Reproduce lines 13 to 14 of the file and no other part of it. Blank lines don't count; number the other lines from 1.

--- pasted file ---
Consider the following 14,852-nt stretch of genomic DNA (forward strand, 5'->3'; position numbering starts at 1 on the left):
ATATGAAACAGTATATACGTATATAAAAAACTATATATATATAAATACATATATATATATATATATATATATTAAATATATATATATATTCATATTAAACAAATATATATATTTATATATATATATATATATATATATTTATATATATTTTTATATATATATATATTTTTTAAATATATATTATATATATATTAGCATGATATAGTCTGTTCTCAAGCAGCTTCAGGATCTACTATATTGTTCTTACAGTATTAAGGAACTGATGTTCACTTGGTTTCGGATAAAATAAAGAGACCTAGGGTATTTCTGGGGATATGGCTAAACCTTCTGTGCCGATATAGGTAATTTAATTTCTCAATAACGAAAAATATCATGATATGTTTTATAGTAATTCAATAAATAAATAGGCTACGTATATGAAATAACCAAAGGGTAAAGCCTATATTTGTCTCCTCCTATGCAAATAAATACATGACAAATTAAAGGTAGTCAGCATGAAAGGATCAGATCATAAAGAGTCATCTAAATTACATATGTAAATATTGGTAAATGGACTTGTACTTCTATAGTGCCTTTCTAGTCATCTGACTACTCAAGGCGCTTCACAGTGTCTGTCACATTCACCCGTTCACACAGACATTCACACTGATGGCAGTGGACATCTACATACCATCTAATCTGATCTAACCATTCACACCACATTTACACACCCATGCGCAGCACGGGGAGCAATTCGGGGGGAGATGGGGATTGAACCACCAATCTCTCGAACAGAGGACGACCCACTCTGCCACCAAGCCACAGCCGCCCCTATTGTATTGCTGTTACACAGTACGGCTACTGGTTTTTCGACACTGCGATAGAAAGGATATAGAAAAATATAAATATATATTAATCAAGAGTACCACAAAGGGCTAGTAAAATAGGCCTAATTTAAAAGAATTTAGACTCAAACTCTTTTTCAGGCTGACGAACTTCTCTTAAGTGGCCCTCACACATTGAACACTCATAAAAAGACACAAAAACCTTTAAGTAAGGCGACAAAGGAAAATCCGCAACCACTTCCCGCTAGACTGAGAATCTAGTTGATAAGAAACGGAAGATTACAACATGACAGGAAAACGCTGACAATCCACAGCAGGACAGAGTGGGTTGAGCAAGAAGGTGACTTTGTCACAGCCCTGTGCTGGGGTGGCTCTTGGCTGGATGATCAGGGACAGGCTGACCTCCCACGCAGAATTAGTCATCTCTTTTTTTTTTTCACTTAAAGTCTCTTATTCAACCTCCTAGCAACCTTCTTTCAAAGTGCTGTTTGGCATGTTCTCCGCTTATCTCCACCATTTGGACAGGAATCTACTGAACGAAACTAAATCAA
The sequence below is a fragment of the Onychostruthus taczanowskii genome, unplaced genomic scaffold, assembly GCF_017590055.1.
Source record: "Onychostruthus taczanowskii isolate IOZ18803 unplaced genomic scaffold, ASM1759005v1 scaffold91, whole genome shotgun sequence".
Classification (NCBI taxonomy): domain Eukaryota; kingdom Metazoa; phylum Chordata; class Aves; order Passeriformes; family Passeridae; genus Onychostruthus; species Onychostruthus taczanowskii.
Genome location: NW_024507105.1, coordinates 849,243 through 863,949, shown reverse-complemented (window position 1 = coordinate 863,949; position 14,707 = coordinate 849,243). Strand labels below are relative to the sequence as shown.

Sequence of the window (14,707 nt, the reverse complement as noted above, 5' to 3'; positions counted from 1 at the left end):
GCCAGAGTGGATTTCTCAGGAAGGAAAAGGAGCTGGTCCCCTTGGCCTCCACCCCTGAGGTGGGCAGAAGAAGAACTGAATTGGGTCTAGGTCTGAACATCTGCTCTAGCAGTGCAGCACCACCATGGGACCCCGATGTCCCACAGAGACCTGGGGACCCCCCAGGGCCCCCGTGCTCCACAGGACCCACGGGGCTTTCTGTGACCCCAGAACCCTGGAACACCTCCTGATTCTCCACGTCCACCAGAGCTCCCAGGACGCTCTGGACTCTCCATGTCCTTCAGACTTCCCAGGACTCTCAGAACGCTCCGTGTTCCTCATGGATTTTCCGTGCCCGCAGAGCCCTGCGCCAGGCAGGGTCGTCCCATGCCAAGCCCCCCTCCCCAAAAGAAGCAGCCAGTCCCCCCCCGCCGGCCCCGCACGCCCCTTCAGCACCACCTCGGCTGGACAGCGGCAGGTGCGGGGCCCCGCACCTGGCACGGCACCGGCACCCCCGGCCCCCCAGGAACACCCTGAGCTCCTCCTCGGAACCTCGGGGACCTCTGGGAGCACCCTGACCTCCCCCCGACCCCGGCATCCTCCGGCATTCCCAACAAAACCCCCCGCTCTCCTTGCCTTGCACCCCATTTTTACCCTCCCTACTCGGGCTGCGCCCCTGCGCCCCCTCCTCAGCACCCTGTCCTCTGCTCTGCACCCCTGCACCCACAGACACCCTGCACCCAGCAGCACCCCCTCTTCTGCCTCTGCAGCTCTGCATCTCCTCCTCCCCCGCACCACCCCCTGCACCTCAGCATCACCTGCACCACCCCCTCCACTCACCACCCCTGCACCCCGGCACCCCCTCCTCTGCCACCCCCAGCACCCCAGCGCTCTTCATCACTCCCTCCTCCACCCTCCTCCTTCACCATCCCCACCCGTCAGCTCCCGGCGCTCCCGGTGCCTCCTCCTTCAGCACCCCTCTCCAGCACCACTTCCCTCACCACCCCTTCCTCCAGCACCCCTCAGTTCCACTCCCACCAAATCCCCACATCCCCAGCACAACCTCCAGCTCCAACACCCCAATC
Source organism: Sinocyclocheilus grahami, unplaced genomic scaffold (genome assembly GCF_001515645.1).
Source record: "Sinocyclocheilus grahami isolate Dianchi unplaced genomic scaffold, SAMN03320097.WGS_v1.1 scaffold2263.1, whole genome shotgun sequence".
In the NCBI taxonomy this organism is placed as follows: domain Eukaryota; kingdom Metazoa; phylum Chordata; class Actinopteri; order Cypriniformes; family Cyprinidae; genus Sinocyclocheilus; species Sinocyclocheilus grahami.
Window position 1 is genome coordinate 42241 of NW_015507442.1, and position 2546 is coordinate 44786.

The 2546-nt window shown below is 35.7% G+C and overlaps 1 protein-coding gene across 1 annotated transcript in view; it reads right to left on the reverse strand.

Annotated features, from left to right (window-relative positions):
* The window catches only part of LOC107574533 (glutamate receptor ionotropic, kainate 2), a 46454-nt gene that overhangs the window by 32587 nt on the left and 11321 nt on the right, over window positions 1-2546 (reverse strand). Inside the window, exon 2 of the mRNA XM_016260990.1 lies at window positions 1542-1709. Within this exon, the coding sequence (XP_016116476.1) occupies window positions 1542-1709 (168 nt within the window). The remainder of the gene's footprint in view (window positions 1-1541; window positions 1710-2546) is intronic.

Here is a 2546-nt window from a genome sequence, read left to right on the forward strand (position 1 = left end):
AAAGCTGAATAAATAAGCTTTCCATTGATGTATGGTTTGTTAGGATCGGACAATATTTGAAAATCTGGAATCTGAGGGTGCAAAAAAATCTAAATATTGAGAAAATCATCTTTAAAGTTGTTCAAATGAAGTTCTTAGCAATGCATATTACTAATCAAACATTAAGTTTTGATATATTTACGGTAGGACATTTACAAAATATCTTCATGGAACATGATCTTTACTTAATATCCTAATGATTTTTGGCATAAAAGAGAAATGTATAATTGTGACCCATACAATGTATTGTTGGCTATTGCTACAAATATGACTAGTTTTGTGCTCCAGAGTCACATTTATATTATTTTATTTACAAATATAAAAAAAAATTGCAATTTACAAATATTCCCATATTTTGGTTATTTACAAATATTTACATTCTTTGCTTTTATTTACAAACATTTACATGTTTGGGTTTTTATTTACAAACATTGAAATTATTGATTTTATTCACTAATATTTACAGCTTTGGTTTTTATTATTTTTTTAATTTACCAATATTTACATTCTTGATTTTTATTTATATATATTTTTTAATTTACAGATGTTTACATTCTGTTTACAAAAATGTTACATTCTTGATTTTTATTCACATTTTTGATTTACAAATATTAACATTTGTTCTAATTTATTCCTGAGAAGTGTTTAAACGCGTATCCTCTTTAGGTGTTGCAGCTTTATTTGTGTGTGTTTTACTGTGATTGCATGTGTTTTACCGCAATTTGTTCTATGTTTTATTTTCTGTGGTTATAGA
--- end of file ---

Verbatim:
The 2546-nt window shown below is 35.7% G+C and overlaps 1 protein-coding gene across 1 annotated transcript in view; it reads right to left on the reverse strand.

Annotated features, from left to right (window-relative positions):